The Bright Side of Disaster
by Katherine Center
read May 2009
Jenny is pregnant, very, very pregnant. She is living with her “almost-husband” Dean. First impression, I want to smack them both. The book basically chronicles Jenny’s trials and tribulations through motherhood on her own. I guess I let that one slip…yes, ‘almost husband’ leaves her, but you’ll know that’s coming from the first few pages. He’s a loser anyways.
At times, the things Jenny went through made me laugh. The way birthing your baby never goes to plan. The shock that someone has left this tiny, precious, and very loud thing in your care. Like Jenny, I was alone the first time, and relied heavily on my mom. Sheesh…aren’t moms great. I hope my kids think I’m great when they are my age.
Being a mom I could really relate to many of Jenny’s experiences. Her first days home with the baby really made me laugh. All of the trouble she has nursing. Although I had the opposite problem…Jenny’s milk won’t come in…mine came in with such intensity on my first night I woke up drenched. I tried to change my daughter’s diaper and I’m leaking milk all over her. She’s crying, I’m crying, everything is wet, I haven’t slept. My mom comes and saves the day, or rather the night. I was sent to the shower while she took care of the baby and my bed.
Jenny’s way of dealing with some of the baby experiences actually made me say out loud, “No, no no!” for example, she gets up one night every half an hour and nurses the baby when she cries and picks her up out of her crib every time she so much as wimpers.
I think that the title is very effective for the book. There can always be a bright side to a disaster. Jenny’s disaster is being left pregnant and alone, broken by Dean abandoning her. She does get to her bright side, her baby helps her become a better person, form a closer relationship with her parents, make new friends, discover how to love again, and discover herself.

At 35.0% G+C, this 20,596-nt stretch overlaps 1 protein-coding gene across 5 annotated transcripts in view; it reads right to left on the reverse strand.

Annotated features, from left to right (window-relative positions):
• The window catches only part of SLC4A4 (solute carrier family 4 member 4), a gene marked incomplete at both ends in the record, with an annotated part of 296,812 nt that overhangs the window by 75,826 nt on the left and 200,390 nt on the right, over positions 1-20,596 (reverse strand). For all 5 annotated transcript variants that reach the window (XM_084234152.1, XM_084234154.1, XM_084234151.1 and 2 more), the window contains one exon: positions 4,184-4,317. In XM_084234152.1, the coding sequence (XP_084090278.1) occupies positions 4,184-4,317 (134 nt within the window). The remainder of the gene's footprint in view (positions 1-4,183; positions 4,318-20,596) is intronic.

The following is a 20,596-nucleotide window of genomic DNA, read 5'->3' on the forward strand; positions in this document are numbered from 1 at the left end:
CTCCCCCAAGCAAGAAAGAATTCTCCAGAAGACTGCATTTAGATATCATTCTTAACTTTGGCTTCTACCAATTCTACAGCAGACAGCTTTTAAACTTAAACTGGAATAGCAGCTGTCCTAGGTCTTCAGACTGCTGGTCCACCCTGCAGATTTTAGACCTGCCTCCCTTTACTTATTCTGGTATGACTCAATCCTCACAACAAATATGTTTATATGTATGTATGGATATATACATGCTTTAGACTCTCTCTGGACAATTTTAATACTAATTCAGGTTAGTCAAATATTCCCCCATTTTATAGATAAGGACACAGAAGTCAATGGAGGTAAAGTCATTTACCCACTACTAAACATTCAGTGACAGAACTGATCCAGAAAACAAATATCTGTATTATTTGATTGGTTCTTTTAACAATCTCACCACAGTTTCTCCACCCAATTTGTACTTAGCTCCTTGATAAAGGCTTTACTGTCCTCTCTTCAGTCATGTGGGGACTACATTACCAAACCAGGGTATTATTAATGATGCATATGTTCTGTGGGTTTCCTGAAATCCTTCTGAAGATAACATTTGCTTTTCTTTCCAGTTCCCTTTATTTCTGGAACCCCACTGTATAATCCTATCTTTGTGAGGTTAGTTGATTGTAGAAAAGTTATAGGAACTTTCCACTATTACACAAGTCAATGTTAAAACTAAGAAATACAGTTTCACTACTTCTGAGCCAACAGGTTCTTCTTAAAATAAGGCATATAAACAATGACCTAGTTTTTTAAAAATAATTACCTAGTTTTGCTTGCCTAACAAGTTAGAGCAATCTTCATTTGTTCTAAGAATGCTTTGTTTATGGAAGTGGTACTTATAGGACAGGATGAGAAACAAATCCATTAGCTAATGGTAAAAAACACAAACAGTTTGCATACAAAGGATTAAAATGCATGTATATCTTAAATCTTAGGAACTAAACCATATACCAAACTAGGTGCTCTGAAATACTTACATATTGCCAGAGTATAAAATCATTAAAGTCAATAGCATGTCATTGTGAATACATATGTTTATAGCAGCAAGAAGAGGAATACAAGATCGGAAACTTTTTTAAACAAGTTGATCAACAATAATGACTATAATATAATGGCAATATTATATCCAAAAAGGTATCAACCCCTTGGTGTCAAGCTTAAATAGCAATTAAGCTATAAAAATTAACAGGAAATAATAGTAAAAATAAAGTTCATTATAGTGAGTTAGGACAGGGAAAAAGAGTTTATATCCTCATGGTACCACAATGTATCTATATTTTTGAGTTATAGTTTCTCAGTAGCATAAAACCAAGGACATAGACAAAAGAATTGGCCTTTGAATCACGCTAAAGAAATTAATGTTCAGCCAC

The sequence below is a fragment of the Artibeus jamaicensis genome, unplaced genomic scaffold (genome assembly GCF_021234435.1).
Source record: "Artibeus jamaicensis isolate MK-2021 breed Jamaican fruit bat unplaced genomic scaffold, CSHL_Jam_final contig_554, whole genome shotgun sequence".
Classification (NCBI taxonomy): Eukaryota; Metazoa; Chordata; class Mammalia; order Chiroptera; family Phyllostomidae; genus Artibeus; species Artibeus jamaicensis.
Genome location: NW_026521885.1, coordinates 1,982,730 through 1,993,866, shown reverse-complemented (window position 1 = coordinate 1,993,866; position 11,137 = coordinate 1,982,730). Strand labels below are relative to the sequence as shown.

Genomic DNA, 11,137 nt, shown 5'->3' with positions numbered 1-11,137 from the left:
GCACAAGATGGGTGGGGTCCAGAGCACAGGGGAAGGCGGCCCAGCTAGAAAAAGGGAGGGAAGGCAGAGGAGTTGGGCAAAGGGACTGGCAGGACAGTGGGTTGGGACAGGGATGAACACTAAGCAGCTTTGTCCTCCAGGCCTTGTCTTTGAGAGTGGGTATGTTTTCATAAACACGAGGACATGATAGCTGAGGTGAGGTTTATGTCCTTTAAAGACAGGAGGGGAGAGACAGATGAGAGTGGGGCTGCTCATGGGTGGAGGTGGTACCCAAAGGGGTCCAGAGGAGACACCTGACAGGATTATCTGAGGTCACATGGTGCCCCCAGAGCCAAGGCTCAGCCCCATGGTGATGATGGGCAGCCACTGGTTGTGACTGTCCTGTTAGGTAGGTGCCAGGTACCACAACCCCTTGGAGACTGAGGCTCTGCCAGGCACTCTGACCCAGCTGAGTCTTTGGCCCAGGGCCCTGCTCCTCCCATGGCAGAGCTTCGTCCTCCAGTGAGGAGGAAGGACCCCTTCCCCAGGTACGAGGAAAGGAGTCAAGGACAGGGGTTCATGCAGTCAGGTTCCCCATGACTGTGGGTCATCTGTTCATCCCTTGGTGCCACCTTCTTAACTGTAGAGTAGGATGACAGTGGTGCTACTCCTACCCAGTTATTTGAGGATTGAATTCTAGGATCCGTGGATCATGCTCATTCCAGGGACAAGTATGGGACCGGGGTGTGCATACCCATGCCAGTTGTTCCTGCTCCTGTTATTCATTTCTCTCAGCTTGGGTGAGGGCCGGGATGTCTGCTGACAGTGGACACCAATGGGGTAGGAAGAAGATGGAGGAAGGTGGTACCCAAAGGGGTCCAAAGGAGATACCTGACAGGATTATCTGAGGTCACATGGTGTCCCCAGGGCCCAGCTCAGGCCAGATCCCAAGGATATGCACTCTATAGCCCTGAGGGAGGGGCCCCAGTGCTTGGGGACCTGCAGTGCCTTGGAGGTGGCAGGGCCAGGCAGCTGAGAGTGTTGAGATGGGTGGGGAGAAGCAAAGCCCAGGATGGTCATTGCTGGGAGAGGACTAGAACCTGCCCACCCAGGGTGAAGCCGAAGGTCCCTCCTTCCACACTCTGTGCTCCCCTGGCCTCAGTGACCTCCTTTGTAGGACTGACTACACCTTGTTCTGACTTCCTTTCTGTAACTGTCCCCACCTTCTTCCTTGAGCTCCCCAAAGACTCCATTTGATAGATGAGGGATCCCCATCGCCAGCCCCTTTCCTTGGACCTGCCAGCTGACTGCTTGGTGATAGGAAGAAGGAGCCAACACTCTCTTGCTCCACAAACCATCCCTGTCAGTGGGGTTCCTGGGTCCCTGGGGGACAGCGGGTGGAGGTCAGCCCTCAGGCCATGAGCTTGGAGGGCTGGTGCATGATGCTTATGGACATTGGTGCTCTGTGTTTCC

The cover, well I had the one with the rubber duck on it as above. I like how bright and colorful it is. My girls kept wanting to pick it up. But I don’t see what it has to do with the book. The other cover I have seen has a girl drinking from a cereal bowl on it, which also seems to have little to do with the book. I know authors generally have no input on the covers, so I don’t blame you Katherine Center! I just feel it’s part of the whole reading experience.
One last thing (I know this review really jumps around…sorry!), I actually cringed when I heard her name the baby “Maxie”. Her name is actually Elizabeth Maxine Harris, but her friend Meredith tells her, “You know everyone is just going to call her Maxie.” Again, I said out loud, “No they won’t! Who would call a baby that? Why????” I mean Lizzie, or Liz, or Beth maybe, but why Maxie? Even just Max would be okay.
Overall, I enjoyed this book, and I wished I could have read it more solidly. I was very busy with buying-a-house-stuff that I had to pick-up and put-down this book more than I generally like to. I like a good solid block of reading time, at least getting through one chapter at a time. There were parts that frustrated me, but I think that is part of this books charm. Also, for those of you who are sensitive to language, there is the use of the “f” word a few times in the book. It didn’t really bother me too much as it was used in dialogue to express frustration.
Themes- single mothers, sex, child birth, child rearing, babies, troubles with babies, love
Characters- Jenny Harris, Dean …, Maxie Harris, Meredith, Claudia, Gardener, Jenny’s mom and dad (The book is upstairs and I can’t remember their names!)
Setting- Modern-day Texas
Topic- Jenny Harris has been left alone to bring up her new daughter alone. She goes through many difficult yet rewarding times. This book chronicles her experiences in a fun and believable way.